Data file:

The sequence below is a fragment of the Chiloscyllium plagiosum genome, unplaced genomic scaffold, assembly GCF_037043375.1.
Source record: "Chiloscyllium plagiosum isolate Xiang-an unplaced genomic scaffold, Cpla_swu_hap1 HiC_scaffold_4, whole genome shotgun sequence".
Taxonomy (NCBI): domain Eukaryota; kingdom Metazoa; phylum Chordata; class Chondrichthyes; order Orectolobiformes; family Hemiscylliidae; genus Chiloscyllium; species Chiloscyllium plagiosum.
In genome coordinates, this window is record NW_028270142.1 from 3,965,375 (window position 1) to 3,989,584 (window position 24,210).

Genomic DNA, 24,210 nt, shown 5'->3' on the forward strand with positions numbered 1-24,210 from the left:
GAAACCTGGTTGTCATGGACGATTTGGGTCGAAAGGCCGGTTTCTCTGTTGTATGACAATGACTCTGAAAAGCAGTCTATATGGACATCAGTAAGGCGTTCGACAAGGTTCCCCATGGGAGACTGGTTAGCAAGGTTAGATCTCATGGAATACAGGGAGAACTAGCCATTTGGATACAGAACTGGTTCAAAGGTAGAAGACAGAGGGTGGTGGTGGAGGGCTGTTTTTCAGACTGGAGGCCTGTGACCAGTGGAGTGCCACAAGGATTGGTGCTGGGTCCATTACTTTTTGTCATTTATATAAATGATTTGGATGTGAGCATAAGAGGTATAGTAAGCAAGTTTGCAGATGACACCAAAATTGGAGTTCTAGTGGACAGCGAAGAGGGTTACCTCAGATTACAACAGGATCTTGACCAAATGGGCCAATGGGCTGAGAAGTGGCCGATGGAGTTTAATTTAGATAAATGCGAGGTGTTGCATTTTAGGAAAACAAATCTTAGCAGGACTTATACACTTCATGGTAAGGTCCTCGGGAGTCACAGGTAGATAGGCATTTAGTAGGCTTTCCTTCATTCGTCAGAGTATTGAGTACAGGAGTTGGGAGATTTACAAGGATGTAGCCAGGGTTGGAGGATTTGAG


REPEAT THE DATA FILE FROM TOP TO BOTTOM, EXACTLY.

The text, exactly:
The sequence below is a fragment of the Chiloscyllium plagiosum genome, unplaced genomic scaffold, assembly GCF_037043375.1.
Source record: "Chiloscyllium plagiosum isolate Xiang-an unplaced genomic scaffold, Cpla_swu_hap1 HiC_scaffold_4, whole genome shotgun sequence".
Taxonomy (NCBI): domain Eukaryota; kingdom Metazoa; phylum Chordata; class Chondrichthyes; order Orectolobiformes; family Hemiscylliidae; genus Chiloscyllium; species Chiloscyllium plagiosum.
In genome coordinates, this window is record NW_028270142.1 from 3,965,375 (window position 1) to 3,989,584 (window position 24,210).

Genomic DNA, 24,210 nt, shown 5'->3' on the forward strand with positions numbered 1-24,210 from the left:
GAAACCTGGTTGTCATGGACGATTTGGGTCGAAAGGCCGGTTTCTCTGTTGTATGACAATGACTCTGAAAAGCAGTCTATATGGACATCAGTAAGGCGTTCGACAAGGTTCCCCATGGGAGACTGGTTAGCAAGGTTAGATCTCATGGAATACAGGGAGAACTAGCCATTTGGATACAGAACTGGTTCAAAGGTAGAAGACAGAGGGTGGTGGTGGAGGGCTGTTTTTCAGACTGGAGGCCTGTGACCAGTGGAGTGCCACAAGGATTGGTGCTGGGTCCATTACTTTTTGTCATTTATATAAATGATTTGGATGTGAGCATAAGAGGTATAGTAAGCAAGTTTGCAGATGACACCAAAATTGGAGTTCTAGTGGACAGCGAAGAGGGTTACCTCAGATTACAACAGGATCTTGACCAAATGGGCCAATGGGCTGAGAAGTGGCCGATGGAGTTTAATTTAGATAAATGCGAGGTGTTGCATTTTAGGAAAACAAATCTTAGCAGGACTTATACACTTCATGGTAAGGTCCTCGGGAGTCACAGGTAGATAGGCATTTAGTAGGCTTTCCTTCATTCGTCAGAGTATTGAGTACAGGAGTTGGGAGATTTACAAGGATGTAGCCAGGGTTGGAGGATTTGAG